Despite some indicators that an economic recovery is underway, most Americans are still trying to cut expenses, according to a recent survey conducted for M&T Bank. Reducing debt and increasing savings were the two other most reported financial behaviors among respondents.
A national telephone survey of 1,000 randomly selected adults found that 66 percent are focused on cutting expenses and sticking to a monthly budget. Additionally, 18 percent said they are paying off or refinancing debt, and 15 percent report saving more money in a 401(k) or IRA, among those surveyed by GfK Custom Research North America. Only 6 percent of respondents reported that they were not taking measures to deal with the current economic conditions. In addition, only 5 percent reported that they are starting to make major purchases again.
Full results of M&T Bank's survey are available online at www.mtb.com/newsroom.
At a time when job losses have slowed, home sales are beginning to rise in some areas and the stock market is coming off its biggest 12-month increase in nearly 70 years, 55 percent of consumers surveyed nonetheless feel that the economy is still in a downturn. Forty-three percent believe economic conditions have begun to improve.
These perceptions about the so-called "Great Recession" appear to be having a lasting effect on consumer spending--and have caused people to re-evaluate their budgets and financial plans.
"Cutting expenses is often our first reaction in times of financial stress or volatility, but without a long-term financial plan, the benefits usually last for only a few weeks or months," said Paul Kieffer, Manager of the Personal Financial Planning Department for M&T Bank. "Only a comprehensive and disciplined approach to all aspects of financial planning can provide long-term security."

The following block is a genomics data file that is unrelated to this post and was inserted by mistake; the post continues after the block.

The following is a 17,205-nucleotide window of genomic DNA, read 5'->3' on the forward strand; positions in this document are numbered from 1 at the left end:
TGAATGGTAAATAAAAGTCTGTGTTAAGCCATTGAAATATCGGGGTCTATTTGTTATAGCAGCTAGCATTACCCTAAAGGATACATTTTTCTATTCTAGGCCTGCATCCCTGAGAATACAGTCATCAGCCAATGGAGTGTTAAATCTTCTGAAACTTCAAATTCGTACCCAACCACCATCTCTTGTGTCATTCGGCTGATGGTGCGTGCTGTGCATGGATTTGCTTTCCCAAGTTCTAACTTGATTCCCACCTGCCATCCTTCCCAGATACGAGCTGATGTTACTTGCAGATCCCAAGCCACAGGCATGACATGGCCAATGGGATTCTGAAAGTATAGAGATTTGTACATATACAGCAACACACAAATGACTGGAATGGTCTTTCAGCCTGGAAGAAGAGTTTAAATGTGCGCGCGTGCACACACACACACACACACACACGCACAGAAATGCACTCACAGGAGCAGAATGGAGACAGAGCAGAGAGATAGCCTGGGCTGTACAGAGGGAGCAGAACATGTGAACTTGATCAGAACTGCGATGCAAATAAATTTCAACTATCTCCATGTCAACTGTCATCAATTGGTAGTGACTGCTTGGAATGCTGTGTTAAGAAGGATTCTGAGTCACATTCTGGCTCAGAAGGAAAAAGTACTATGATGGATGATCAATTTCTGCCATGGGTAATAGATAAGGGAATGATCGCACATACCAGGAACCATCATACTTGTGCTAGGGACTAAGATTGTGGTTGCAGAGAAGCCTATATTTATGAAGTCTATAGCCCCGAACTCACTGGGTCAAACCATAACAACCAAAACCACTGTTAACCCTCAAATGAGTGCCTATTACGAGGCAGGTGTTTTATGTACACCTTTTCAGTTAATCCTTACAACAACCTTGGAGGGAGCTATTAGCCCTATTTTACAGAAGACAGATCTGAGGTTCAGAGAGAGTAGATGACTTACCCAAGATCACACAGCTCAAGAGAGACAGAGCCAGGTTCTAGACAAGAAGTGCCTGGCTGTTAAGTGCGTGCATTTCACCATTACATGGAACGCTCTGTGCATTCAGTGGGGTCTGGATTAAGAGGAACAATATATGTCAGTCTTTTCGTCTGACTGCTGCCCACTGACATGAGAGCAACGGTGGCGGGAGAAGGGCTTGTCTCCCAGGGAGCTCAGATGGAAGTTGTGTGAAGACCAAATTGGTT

Kieffer reports a 30-percent increase this year in customers who are utilizing the services of the Personal Financial Planning Department at M&T Bank.
"An increasing number of our clients are seeking help now in order to effectively prepare for retirement, invest for education and build a personal financial plan that's in alignment with their goals," Kieffer said. "Regardless of net worth, we are still seeing people who remain concerned about managing these difficult economic conditions, and who are preparing for a successful future."
Kieffer offers the following top ten financial planning tips: -- Set life goals (for example, retirement) -- Set a budget and manage expenses -- "Pay yourself first" -- Consolidate and/or refinance debt -- Rebalance assets to more closely align with investment objectives -- Take full advantage of matching contributions in company-sponsored retirement plans -- Explore Roth IRA conversions -- Create an estate plan that works with fluctuating changes in tax laws -- Evaluate insurance coverages -- especially life and disability due to market volatility (a decrease in assets may result in an increased need for insurance) -- Review property & casualty insurance, especially liability coverage
For information about financial planning, contact Paul Kieffer at
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